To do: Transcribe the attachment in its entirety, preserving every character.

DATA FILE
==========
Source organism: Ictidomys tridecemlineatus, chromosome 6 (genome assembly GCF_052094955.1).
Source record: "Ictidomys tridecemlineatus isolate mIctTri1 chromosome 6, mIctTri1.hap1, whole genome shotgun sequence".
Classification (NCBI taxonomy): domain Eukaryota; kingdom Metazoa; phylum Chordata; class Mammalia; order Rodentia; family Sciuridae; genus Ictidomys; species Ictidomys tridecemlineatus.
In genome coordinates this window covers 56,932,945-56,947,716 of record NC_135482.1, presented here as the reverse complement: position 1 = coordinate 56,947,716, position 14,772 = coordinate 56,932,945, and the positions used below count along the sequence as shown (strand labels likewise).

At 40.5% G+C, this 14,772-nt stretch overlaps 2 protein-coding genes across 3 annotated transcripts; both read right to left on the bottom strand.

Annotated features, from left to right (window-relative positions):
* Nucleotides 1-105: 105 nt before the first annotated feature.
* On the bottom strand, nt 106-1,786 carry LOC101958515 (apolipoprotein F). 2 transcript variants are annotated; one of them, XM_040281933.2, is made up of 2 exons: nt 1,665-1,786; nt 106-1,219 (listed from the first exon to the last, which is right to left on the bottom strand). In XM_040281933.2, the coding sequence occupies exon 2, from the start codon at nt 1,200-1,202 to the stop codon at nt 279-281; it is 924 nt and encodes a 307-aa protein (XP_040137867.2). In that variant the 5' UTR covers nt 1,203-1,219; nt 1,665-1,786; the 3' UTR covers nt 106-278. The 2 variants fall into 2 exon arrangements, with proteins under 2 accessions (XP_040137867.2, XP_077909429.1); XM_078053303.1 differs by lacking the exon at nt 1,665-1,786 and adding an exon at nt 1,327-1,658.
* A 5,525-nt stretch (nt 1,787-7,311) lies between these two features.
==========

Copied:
Source organism: Ictidomys tridecemlineatus, chromosome 6 (genome assembly GCF_052094955.1).
Source record: "Ictidomys tridecemlineatus isolate mIctTri1 chromosome 6, mIctTri1.hap1, whole genome shotgun sequence".
Classification (NCBI taxonomy): domain Eukaryota; kingdom Metazoa; phylum Chordata; class Mammalia; order Rodentia; family Sciuridae; genus Ictidomys; species Ictidomys tridecemlineatus.
In genome coordinates this window covers 56,932,945-56,947,716 of record NC_135482.1, presented here as the reverse complement: position 1 = coordinate 56,947,716, position 14,772 = coordinate 56,932,945, and the positions used below count along the sequence as shown (strand labels likewise).

At 40.5% G+C, this 14,772-nt stretch overlaps 2 protein-coding genes across 3 annotated transcripts; both read right to left on the bottom strand.

Annotated features, from left to right (window-relative positions):
* Nucleotides 1-105: 105 nt before the first annotated feature.
* On the bottom strand, nt 106-1,786 carry LOC101958515 (apolipoprotein F). 2 transcript variants are annotated; one of them, XM_040281933.2, is made up of 2 exons: nt 1,665-1,786; nt 106-1,219 (listed from the first exon to the last, which is right to left on the bottom strand). In XM_040281933.2, the coding sequence occupies exon 2, from the start codon at nt 1,200-1,202 to the stop codon at nt 279-281; it is 924 nt and encodes a 307-aa protein (XP_040137867.2). In that variant the 5' UTR covers nt 1,203-1,219; nt 1,665-1,786; the 3' UTR covers nt 106-278. The 2 variants fall into 2 exon arrangements, with proteins under 2 accessions (XP_040137867.2, XP_077909429.1); XM_078053303.1 differs by lacking the exon at nt 1,665-1,786 and adding an exon at nt 1,327-1,658.
* A 5,525-nt stretch (nt 1,787-7,311) lies between these two features.